There are two schools of thought, one which holds that regardless of add dates, once a record is released it should be fair game for any station to play immediately. The idea is taking a chance on a new jam can provide a competitive advantage over other stations by allowing the station to be first with a major established artist's new jam.
The second school of thought says that since many trade charts are composed entirely of airplay, trying to display a first big week of reports would appear to be an attempt to orchestrate a high chart debut by forcing reluctant stations to add a record that may eventually prove to be a stiff. From the label standpoint, the reality is that add dates give them the opportunity to service all stations before airplay begins and to allow them to coordinate their promotional efforts.
We spoke to a number of winning program directors around the country concerning this subject. Their feelings varied from "When you get a record you should play it if you believe it can build audience " to "If you want to break the record in your market you should be able to, regardless of whether it gets reported and counted that week or not." Still another major-market Southeastern programmer said, "Stations should be able to take full advantage of pre-release schedules that permit early evaluations."
We should point out that the interval between receiving a record and its add dates gives programmers time to evaluate the release and lets them avoid impulsive commitments. The station's primary job is still to please its listeners. Nobody should get in trouble for early airplay of a released record.
There is one more issue that we feel compelled to bring up at this time and that is the tendency of some labels to have different add dates in different formats for the same record. Often today with consolidation these stations are in the same building, just down the hall from each other. That can cause confusion, frustration and chart problems. It also means, in the case of the individual stations, that they have to hold off reporting adds in one format if it's past the add date in another format on the same record. What's the solution? Again, it depends who you ask. Personally, I think stations have to do what's best for them regardless of who it affects.
Finally, we come to the problem that affects so many Urban stations today. They tend to get off songs too quickly. We all seem to have this chart-driven mentality that dictates moving a song down in rotation or dropping it altogether the second it loses its bullet or momentum. Studies continue to show that it takes a lot longer for the audience to become familiar with or tire of a record. We're dropping records just about the time listeners are starting to get into them. We often feel as though there's this 10 to 12-week time frame during which a song can remain in a current rotation. Often, with syndicated drivetime shows, dayparting and gold-driven soft night segments factored in, light rotation can be as low as one or two daytime spins a day. This is simply not enough. A station must be able to play those hits as least four or five times a day for several weeks. But we seemingly grow tired of a tune. A few of the active "music freaks" call up and start complaining and suddenly the jam is gone. This forces the passive listeners to find a new frequency so they can hear a song they really like that the labels chased off the radio so they could play a new one.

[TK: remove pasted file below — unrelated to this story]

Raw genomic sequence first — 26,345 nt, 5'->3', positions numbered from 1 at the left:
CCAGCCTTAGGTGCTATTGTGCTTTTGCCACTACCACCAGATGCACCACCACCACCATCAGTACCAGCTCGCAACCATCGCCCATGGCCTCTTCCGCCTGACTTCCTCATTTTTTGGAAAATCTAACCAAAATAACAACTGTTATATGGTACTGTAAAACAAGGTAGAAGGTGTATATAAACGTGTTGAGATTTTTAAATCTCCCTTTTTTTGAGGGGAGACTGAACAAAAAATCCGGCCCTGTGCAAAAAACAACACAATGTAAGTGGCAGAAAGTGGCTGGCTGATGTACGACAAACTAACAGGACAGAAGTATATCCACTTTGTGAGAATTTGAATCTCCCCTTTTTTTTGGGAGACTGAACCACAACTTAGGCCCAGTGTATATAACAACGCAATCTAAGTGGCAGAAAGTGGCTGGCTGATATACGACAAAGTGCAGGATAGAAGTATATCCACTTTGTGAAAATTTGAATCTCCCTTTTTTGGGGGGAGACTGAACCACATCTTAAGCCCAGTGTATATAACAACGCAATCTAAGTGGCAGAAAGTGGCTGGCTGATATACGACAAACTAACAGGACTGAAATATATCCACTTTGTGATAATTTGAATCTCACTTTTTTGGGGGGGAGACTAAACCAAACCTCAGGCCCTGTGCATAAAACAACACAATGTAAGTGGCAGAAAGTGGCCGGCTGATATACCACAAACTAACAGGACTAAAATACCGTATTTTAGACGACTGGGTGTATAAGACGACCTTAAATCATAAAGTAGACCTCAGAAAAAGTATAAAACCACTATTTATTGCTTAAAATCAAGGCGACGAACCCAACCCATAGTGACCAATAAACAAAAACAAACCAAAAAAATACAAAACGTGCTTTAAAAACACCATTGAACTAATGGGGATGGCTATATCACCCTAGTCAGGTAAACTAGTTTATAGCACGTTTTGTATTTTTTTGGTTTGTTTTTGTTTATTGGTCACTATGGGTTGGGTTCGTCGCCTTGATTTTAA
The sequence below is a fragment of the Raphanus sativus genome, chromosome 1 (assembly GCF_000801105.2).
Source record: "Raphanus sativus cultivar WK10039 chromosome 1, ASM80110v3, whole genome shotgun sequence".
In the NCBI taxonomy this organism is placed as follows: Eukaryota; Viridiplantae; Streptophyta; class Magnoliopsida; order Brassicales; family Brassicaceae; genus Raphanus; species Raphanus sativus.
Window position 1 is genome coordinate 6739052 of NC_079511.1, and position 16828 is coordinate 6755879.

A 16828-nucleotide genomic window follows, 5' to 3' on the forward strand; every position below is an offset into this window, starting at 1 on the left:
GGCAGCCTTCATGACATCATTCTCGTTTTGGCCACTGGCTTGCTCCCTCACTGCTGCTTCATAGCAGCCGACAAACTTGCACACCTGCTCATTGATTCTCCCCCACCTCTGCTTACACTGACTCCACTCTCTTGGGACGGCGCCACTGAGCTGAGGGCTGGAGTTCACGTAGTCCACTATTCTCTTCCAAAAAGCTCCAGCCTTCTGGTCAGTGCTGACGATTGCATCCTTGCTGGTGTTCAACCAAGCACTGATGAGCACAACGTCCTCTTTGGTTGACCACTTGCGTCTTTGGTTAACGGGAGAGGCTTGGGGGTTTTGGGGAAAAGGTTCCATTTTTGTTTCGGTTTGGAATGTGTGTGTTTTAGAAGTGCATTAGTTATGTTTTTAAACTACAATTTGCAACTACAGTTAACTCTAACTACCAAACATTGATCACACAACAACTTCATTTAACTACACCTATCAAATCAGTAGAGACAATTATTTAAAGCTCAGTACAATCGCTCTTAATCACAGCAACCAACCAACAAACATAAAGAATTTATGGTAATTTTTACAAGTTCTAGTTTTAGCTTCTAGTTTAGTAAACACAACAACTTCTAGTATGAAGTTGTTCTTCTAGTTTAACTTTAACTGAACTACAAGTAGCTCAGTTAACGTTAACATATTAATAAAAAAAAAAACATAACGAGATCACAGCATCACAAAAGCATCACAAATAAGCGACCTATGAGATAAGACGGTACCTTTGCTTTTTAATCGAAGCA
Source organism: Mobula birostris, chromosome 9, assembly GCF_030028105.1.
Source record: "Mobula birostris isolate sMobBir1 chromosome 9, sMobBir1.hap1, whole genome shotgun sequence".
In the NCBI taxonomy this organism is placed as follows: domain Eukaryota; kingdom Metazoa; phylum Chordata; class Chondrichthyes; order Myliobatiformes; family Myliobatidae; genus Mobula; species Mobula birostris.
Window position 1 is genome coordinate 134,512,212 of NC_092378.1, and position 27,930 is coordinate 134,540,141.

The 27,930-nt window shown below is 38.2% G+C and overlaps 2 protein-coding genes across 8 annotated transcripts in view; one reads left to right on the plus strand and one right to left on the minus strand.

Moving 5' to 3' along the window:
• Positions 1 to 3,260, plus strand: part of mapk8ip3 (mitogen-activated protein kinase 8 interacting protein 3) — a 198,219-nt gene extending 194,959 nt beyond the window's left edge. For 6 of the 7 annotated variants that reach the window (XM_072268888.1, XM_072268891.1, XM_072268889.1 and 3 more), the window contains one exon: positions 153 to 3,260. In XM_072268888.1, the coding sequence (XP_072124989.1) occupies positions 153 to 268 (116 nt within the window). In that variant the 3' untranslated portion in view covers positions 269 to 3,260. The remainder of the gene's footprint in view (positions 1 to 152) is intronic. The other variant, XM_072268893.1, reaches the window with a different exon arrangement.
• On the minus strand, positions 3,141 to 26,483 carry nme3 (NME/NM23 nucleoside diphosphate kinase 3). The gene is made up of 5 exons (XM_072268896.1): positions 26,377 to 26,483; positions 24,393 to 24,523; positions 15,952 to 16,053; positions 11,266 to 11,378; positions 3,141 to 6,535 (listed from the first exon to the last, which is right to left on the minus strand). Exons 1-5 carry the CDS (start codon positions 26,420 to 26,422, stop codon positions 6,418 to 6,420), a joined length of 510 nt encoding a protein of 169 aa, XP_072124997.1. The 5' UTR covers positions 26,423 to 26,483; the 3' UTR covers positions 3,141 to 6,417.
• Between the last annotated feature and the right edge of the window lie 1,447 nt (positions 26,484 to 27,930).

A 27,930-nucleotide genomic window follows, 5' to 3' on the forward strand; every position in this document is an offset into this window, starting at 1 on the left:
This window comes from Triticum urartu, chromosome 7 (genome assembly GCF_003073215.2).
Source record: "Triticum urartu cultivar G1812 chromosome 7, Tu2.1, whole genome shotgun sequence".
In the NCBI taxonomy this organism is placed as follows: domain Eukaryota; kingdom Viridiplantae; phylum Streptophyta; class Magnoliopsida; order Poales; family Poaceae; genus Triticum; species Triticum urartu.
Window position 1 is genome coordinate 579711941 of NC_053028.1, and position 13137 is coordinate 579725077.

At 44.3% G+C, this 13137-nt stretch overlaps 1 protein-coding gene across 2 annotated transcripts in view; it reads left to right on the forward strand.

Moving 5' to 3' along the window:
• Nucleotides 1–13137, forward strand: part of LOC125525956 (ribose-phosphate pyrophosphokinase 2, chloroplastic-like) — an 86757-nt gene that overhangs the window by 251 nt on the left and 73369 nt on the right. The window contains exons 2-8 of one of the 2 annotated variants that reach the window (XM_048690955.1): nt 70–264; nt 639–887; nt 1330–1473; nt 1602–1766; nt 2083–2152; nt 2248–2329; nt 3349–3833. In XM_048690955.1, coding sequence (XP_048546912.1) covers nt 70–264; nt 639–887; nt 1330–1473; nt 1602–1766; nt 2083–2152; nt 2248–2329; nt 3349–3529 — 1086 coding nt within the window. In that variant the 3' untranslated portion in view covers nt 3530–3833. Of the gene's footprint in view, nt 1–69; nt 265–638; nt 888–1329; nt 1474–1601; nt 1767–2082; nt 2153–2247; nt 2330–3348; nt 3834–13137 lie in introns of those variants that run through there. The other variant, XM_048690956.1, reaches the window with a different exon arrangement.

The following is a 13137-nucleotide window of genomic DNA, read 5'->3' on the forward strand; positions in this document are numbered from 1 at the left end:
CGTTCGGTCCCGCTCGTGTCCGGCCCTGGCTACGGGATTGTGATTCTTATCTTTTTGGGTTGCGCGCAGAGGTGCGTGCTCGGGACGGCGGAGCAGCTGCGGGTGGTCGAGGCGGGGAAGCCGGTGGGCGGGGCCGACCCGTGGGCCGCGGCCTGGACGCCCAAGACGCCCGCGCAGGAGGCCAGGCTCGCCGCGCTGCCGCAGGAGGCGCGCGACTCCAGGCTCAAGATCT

That answer is a program or music director who is knowledgeable, driven, passionate and committed with a decent set of ears. One who's not afraid to say no to a record that he/she feels doesn't fit the system or yes to one that does. One who also knows when he/she does hear something that works and fits, they do not need to wait for the callout research to kick in before getting it on the air. Then, they need a GM and/or market manager and consultant who support them.
What makes an undecided decide depends on who you ask, but what matters more is that each station will succeed or fail based on its own ability to carefully target its content to its audience. In the final analysis, Urban stations will be defined by how well we answer the question: What does our audience really want to hear? It's not just research, musical diversity and recognizing character differences that translate directly into audience growth and convert "likes" to "lovers" of the format and the station. It's the combination that can lead directly to success, longer Time Spent Listening, swollen cumes and a loyal following. Success is often built upon lessons from failure. The only time you really fail is when you stop trying.